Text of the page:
The Deafening Silence: Why People Generally Don’t Take Me On in the Marketplace of Ideas

No one owes it to me to take me on or to engage in discussion. But after a certain point, the silence becomes deafening.

This past week I did a blog post entitled Many Judges Are Bad at Textual Interpretation. What Do We Do About It? The first half consists of my critique of textual interpretation offered in a recent appellate court opinion; in the rest, I suggest that judges and litigators could do with some serious training in textual interpretation, as an alternative to pseudoscholarship and misbegotten conventional wisdom.

I thought it was an interesting and provocative post, so I ran it by Jason Steed, aka @5thCircAppeals, doyen of appellate lawyers on Twitter. After I published it, he tweeted a link to his followers. Silence. So a couple of days later I reached out to his group myself, using their hashtag:

And Jason retweeted that. Still nothing.

Long ago, during the bathrobe-blogging years, I learned not to expect anything from online readers. I write stuff that interests me. If anyone else finds it useful, that’s a bonus.

All the same, when I write something that’s seriously provocative and no one touches it, I find that puzzling. That was my reaction to having #appellatetwitter ignore last week’s post. After all, generally they display a fair amount of swagger online.

But then I recalled that their response is hardly exceptional. My 2015 law review article on represents and warrants (here) is, if I say so myself, a seriously original work of scholarship that reduces the conventional wisdom to a smoking ruin. The same for goes my 2019 law review article on efforts provisions (here). The response in each case? Chirping crickets.

In fact, it’s exceedingly rare for anyone to take me on in the marketplace of ideas or explore my ideas in any detail. I can think of four reasons for that.

First, if you really want to critique my work, you’ll have some work to do. Probably way less work than the work I put in to formulate the analysis you wish to critique, but still. You’d have to become intimately familiar with my arguments, then you’d have to marshal your own, then you’d have to state your case. Few people can be bothered with that sort of thing or have the aptitude for it.

Second, when it comes to the guidelines where, after gnawing on the subject for many years, I describe serious shortcomings in a traditional usage and recommend a clear alternative, I’m right. That’s not as bumptious as it sounds. The traditional usages are preposterous; the clearer alternatives are straightforward; and I’ve been working at this stuff long enough, with input from countless readers and seminar participants, that over the years I’ve been able to refine my analysis of a given issue. There’s not much to be gained in arguing with someone who’s right. (More broadly, yes, I’ve been plenty wrong and have had to fix plenty mistakes and misjudgments; see my response to John Juba’s comment.)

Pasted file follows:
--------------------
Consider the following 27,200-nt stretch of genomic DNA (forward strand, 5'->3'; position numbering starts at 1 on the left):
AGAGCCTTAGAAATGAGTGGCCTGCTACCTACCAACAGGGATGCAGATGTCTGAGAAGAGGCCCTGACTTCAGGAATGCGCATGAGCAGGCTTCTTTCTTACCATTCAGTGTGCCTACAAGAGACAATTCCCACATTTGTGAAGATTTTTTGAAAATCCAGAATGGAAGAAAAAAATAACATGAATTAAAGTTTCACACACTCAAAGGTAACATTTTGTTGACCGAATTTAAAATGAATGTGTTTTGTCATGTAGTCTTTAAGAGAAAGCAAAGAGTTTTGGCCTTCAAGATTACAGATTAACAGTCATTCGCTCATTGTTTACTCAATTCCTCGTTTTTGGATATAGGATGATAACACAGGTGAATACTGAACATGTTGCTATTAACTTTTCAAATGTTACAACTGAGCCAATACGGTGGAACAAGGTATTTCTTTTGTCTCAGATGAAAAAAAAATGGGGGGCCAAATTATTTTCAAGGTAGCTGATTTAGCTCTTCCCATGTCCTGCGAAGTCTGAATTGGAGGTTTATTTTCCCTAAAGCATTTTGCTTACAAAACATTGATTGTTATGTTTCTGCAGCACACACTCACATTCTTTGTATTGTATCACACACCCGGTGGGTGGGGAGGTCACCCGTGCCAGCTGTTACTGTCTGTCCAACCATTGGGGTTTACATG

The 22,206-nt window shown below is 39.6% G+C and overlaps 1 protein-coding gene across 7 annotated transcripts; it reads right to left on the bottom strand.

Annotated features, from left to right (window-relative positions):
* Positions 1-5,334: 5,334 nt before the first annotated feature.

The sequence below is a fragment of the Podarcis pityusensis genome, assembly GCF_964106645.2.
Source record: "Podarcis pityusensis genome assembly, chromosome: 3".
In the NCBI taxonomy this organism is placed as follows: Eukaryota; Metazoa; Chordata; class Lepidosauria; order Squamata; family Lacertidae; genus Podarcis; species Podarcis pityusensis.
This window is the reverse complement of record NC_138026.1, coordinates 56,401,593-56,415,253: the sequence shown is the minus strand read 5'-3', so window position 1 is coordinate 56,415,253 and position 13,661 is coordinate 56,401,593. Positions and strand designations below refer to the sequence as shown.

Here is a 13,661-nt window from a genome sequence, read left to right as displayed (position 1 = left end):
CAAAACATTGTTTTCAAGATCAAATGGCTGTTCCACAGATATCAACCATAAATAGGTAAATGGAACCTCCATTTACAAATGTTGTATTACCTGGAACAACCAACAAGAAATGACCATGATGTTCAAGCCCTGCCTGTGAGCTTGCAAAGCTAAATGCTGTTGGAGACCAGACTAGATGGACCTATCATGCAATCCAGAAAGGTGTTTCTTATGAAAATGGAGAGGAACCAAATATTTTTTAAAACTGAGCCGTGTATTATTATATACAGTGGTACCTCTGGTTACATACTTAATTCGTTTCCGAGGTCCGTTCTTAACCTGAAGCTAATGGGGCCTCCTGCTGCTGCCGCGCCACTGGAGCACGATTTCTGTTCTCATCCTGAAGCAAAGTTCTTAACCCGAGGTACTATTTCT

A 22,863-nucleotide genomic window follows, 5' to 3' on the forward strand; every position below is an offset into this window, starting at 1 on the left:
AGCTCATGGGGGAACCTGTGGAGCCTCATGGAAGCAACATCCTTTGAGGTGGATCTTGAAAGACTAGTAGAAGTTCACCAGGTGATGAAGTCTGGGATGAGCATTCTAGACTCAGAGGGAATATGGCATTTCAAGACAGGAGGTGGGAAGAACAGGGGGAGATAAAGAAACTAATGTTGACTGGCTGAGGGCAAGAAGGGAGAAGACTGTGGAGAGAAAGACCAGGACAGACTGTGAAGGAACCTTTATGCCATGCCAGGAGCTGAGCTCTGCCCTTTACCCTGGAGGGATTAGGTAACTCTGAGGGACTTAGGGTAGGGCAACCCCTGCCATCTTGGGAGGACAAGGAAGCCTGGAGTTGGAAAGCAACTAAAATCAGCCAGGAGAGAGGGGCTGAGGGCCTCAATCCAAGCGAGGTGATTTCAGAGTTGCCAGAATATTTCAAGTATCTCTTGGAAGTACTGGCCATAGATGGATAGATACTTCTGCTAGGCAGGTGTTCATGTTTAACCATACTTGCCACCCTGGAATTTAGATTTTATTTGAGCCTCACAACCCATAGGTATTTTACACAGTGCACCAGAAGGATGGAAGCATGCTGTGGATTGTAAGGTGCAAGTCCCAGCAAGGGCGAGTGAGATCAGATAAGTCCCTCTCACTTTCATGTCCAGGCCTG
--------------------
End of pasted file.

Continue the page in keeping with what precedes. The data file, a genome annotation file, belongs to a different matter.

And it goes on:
Third, if you critique my work, I’ll respond, and I’ll do my best to be polite and constructive about it. But people might not be interested in that sort of exchange. (If I think you’re taking liberties, I might respond in kind, but that’s a different matter.)

But towering over those factors is a fourth: Those who are invested in a dysfunctional system have nothing to gain from challenging it and are temperamentally ill-equipped to do so . If you’re a cog—big or small—in the transactional copy-and-paste machine, it’s unlikely you’ll be interested in scrutinizing it too closely. If you’re part of a herd, you’ll likely be willing to join them in going over the cliff.

This attitude might be a function of your knowing which side your bread is buttered. It might also, or instead, be a function of cognitive dissonance: you’re so invested in the dysfunction that you can’t countenance it being wrong, so you instinctively reject the alternative.

That’s why I no longer look to rehabilitate dysfunction. For example, I stopped consulting (with occasional exceptions) after it became clear that half my clients were so wedded to the dysfunction that they were unable to use the new contract I had prepared for them.

Now I prepare my guidelines for whoever is in a position to find them helpful, and I’m doing my best to contribute to building a contracts infrastructure that offers an alternative to the waste and futility of the current system.


Hey, “take me on” leads naturally to … Take on Me!

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About the author

Ken Adams is the leading authority on how to say clearly whatever you want to say in a contract. He’s author of A Manual of Style for Contract Drafting, and he offers online and in-person training around the world. He’s also chief content officer of LegalSifter, Inc., a company that combines artificial intelligence and expertise to assist with review of contracts.

9 thoughts on “The Deafening Silence: Why People Generally Don’t Take Me On in the Marketplace of Ideas”

  1. Re #appellatetwitter: For good or ill, the appellate bar, like so many others, is fairly clubby, paying attention mainly to (in this order): Appellate judges; appellate lawyers who have successful track records; and current- and former appellate law clerks. Bryan Garner fits into the third category (clerked for 5th Cir.), plus he’s a special case due to his friendship and co-authorship with Scalia.